The NBA season has less than a month to go, and we will be here each weekday with the NBC Sports daily roundup Three Things to Know — everything you might have missed in the Association, every key moment from the night before in one place.
1) Jazz players aren’t worried after back-to-back losses to Timberwolves, should they be?
It was not pretty — and it could cost them the No. 1 seed.
The Utah Jazz just dropped two straight games to the Minnesota Timberwolves, a team already eliminated from the playoffs and with the second-worst record in the NBA. Monday’s loss was excruciating because two-time — likely soon to be three-time — Defensive Player of the Year Rudy Gobert blew a switch, allowing D'Angelo Russell to have an uncontested layup for the game-winner. “If I don’t f*** up defensively, we win,” is how Gobert put it.
Two straight losses to the Timberwolves, plus one to the LeBron-less Lakers, and the Jazz have dropped 3-of-5 and their lead over the Suns for the best record in the West and homecourt advantage throughout the playoffs is down to just one game. The losses lead to many questions: Can the Jazz defend scoring guards well enough to reach the Finals? What happened to the Jordan Clarkson from the first half of the season? What happened to the entire bench? Why won’t Royce O’Neale take a clean-look three, and can he make it if he does?
All of this has Jazz fans worried. Understandably. Utah is an ensemble team, one that can’t have off nights from its third or fifth best players and still beat the Lakers or Clippers of the world. Everything has to be clicking, and the losses to the Timberwolves prove it is not with just three weeks to go in the season.
The Jazz, however, are not worried.
The fantastic Andy Larsen of the Salt Lake Tribune asked Gobert if he had any worries: “None. I would be concerned if we were giving up 140 points. … Every team has some nights like this.”
Quin Snyder gave a much more coach-speak answer to the same question, but it was essentially the same — he’s not worried.
Mitchell is their best player and the one guy on this team capable of flipping a switch, going into attack mode, putting up 40, and taking over a game. He is the one Jazz player who can decide “we’re not losing to Minnesota again” and just flip a switch and make that happen.
The Jazz are an ensemble, and if it is going to struggle if its third or fifth best player is off, we should expect the same when their best player is out. Utah should be whole come the playoffs, and that’s when the real test comes (not against the Timberwolves).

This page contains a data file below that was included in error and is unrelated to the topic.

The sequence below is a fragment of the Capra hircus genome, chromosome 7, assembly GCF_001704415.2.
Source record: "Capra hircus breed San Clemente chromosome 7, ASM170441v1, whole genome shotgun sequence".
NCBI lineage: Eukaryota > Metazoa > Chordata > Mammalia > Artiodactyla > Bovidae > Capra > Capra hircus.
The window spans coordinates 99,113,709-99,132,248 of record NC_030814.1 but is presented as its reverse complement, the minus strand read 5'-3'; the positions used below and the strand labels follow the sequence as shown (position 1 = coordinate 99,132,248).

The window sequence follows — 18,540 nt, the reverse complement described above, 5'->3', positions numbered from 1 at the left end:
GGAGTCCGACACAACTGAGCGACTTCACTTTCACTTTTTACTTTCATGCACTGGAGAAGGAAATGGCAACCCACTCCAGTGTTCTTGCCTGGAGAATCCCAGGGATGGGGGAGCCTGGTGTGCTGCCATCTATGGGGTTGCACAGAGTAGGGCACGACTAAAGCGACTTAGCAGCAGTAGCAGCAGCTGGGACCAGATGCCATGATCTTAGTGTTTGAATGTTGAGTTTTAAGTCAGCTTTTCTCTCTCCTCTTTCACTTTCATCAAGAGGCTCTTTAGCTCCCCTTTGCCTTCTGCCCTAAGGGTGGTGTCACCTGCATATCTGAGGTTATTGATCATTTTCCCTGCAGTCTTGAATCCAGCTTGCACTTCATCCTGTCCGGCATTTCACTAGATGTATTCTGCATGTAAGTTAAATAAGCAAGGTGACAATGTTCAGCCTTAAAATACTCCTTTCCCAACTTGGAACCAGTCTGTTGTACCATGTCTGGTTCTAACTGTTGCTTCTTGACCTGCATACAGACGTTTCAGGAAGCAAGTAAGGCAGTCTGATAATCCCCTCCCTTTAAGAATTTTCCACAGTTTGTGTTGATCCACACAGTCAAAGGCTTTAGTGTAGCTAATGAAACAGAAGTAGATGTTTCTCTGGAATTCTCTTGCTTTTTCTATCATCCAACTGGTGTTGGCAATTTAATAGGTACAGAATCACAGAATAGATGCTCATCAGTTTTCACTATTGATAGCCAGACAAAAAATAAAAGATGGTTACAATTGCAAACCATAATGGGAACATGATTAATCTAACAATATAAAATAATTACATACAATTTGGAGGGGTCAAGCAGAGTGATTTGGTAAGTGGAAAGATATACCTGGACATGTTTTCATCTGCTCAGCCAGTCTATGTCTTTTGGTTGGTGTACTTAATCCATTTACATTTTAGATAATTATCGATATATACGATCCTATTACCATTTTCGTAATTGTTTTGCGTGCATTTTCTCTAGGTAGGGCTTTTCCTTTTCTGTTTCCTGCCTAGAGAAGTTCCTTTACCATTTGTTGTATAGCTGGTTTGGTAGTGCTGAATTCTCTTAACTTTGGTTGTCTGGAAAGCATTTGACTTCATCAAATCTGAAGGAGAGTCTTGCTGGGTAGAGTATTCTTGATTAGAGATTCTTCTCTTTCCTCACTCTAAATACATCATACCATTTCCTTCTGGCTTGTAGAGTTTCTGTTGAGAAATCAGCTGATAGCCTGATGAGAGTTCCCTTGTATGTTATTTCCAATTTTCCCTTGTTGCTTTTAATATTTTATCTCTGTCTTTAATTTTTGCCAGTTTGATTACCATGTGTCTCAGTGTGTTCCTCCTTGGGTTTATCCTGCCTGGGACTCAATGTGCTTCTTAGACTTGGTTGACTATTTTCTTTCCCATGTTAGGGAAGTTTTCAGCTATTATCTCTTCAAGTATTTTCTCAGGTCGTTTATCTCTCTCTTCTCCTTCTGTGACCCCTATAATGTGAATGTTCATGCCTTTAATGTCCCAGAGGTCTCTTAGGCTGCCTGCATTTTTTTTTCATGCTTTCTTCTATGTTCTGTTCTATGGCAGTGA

2) Chris Paul ends Knicks’ win streak, Suns keep on rolling
While the Jazz stumble atop the West, the Suns keep on rising.
Phoenix went 3-2 on a tough five-game East Coast road swing and topped it off Monday night knocking off a Knicks team that had won nine in a row. Devin Booker had 33, Mikal Bridges had an efficient 21 points, but it was Chris Paul taking over late — scoring the Suns’ final seven points and sticking the dagger in them with a “how did he get that off” free throw line jumper — that was the difference.
Phoenix is just one game back of the Jazz for the best record in the West, and while Utah stumbles without Mitchell, the Suns keep finding ways to win.
The Suns have a tougher schedule the rest of the way — starting with the Clippers Wednesday then the Jazz on Friday — but this team has surprised the league all season long. Why can’t it keep on doing it now?
3) John Wall is out for the season with a hamstring strain
The basketball gods have had it in for Houston of late: D.J. Augustin, Eric Gordon, Sterling Brown, Dante Exum, and David Nwaba are all out due to injuries, Christian Wood missed the last game, and rookie Jae’Sean Tate had to go to the locker room during the middle of the last game with a tight back.
Now the Rockets will be without John Wall the rest of the season due to a strained hamstring, the team announced.
Wall started the season on fire and, even after slowing down of late, averaged 20.6 points and 6.9 assists a game this season. While the efficiency is not there anymore, but his confidence is, Wall sees himself as an All-Star in this league.
With two years and $91.7 million left on his current contract, expect Wall to be back as the face of the Rockets next season (they would have to give up so many sweeteners to move that contract it wouldn’t be worth it).